Justia Utilities Law Opinion SummariesArticles Posted in Non-Profit Corporations
Ross Cnty. Water Co., Inc v. City of Chillicothe
Plaintiff is a non-profit, member-owned, water company serving rural areas of Ross County, Ohio. To finance its system, plaintiff borrowed nearly $10.6 million from the USDA. The disputed area of the county includes properties served by the city and properties served by plaintiff. Each has objected to the other's extension of new lines to the area. The district court granted plaintiff summary judgment, finding that the company is protected under the Agriculture Act, 7 U.S.C. 1926(b)(2), based on its obligations under the USDA contract, had a legal right to serve the area under a contract with the county, and did not have unclean hands. The Sixth Circuit affirmed.View "Ross Cnty. Water Co., Inc v. City of Chillicothe" on Justia Law
Sierra Club, et al. v. Jackson, et al.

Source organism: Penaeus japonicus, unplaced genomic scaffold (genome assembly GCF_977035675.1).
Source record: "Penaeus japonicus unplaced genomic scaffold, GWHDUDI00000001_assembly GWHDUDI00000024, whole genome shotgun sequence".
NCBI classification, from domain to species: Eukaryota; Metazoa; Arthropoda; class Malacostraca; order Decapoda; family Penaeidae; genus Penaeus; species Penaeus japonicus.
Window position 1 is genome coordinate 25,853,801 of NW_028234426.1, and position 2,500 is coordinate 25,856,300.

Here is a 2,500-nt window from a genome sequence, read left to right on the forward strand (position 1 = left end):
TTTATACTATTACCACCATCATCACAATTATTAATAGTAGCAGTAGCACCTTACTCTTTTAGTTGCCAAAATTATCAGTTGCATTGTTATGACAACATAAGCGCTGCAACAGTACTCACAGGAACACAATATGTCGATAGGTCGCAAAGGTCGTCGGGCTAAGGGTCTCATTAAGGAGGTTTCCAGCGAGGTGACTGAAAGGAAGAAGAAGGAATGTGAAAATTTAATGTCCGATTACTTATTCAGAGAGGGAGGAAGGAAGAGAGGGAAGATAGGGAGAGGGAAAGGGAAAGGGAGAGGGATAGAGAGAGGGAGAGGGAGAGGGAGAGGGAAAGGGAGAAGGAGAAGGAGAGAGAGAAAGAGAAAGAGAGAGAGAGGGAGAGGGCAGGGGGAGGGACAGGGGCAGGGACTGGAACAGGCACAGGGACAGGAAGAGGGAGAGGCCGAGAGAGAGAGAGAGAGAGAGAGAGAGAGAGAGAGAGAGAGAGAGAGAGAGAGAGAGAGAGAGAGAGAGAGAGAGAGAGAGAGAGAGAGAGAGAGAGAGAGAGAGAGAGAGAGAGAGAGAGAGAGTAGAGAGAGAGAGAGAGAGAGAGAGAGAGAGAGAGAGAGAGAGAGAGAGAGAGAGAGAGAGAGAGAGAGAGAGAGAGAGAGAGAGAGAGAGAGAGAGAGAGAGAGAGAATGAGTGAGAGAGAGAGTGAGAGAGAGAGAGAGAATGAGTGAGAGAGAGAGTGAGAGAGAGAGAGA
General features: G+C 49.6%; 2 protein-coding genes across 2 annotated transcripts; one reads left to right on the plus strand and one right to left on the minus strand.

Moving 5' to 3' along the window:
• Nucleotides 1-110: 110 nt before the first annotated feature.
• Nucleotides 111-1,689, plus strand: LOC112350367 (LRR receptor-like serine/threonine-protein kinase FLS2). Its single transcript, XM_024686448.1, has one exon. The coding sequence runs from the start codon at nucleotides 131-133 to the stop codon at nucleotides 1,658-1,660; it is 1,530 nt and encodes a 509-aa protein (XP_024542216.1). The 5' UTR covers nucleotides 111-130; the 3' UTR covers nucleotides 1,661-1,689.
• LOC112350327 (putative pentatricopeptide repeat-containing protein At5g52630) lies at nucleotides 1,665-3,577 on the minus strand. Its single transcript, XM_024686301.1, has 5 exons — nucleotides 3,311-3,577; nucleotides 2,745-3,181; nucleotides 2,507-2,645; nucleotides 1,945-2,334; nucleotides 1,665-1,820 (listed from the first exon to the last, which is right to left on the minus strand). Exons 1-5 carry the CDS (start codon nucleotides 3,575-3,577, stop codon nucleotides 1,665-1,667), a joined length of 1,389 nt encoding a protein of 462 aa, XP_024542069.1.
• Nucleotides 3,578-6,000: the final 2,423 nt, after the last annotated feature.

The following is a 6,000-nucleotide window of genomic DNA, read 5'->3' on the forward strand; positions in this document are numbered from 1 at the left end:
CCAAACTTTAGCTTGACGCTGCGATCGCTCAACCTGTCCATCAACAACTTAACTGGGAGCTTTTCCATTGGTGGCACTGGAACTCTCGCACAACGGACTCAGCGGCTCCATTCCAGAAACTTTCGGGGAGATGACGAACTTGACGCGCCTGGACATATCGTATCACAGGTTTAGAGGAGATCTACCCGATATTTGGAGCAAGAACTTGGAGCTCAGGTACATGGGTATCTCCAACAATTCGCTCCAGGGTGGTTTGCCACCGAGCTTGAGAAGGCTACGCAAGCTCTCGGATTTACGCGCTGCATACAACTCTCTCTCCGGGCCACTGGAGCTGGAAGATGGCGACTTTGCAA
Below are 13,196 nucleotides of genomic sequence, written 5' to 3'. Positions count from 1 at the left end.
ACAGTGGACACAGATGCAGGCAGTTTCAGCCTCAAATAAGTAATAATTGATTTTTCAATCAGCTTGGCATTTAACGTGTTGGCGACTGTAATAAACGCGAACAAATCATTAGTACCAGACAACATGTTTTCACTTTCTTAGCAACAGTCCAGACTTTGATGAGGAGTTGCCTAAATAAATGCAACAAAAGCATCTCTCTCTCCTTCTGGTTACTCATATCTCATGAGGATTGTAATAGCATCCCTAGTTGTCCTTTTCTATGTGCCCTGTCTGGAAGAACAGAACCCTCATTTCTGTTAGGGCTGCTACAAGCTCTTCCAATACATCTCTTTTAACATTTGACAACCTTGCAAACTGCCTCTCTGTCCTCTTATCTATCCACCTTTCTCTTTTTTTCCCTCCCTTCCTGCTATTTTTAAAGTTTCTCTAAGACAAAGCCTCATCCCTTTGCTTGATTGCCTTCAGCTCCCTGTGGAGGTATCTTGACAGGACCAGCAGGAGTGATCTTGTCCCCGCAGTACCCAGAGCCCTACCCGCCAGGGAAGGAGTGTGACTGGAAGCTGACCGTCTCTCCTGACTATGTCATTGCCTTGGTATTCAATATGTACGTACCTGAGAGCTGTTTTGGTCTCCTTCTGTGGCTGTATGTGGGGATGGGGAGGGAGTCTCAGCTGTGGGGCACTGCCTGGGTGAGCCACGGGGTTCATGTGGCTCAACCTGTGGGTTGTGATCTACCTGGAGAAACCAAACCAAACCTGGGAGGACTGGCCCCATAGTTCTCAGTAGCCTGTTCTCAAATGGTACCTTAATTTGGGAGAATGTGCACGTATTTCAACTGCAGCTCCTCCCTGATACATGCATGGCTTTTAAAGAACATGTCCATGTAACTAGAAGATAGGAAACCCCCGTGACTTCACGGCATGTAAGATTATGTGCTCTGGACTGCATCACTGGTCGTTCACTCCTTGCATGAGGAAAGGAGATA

Appellants, nonprofit environmental organizations, appealed from a judgment of dismissal entered by the district court in an action against the EPA under the citizen suit provision of the Clean Air Act (CAA), 42 U.S.C. 7401 et seq., challenging the EPA Administrator's failure to take action to prevent the construction of three proposed pollution-emitting facilities in Kentucky. The court held that the validity of the Prevention of Significant Deterioration (PSD) permits issued under the noncompliant State Implementation Plan (SIP), and the possible invalidity of the amended SIP, sufficiently raised a current controversy to save the litigation from mootness. The court also held that the Administrative Procedures Act, 5 U.S.C. 500 et seq., did not provide a cause of action to review the EPA Administrator's failure to act under section 7477 of the CAA because her decision was an agency action "committed to agency discretion by law." Therefore, the EPA Administrator's decision was discretionary and not justiciable and thus, appellants failed to state a claim upon which relief could be granted. Although the district court dismissed the case pursuant to Federal Rule of Civil Procedure 12(b)(1) for lack of subject matter jurisdiction, the court affirmed the district court's action because dismissal would otherwise have been proper under Federal Rule of Civil Procedure 12(b)(6). View "Sierra Club, et al. v. Jackson, et al." on Justia Law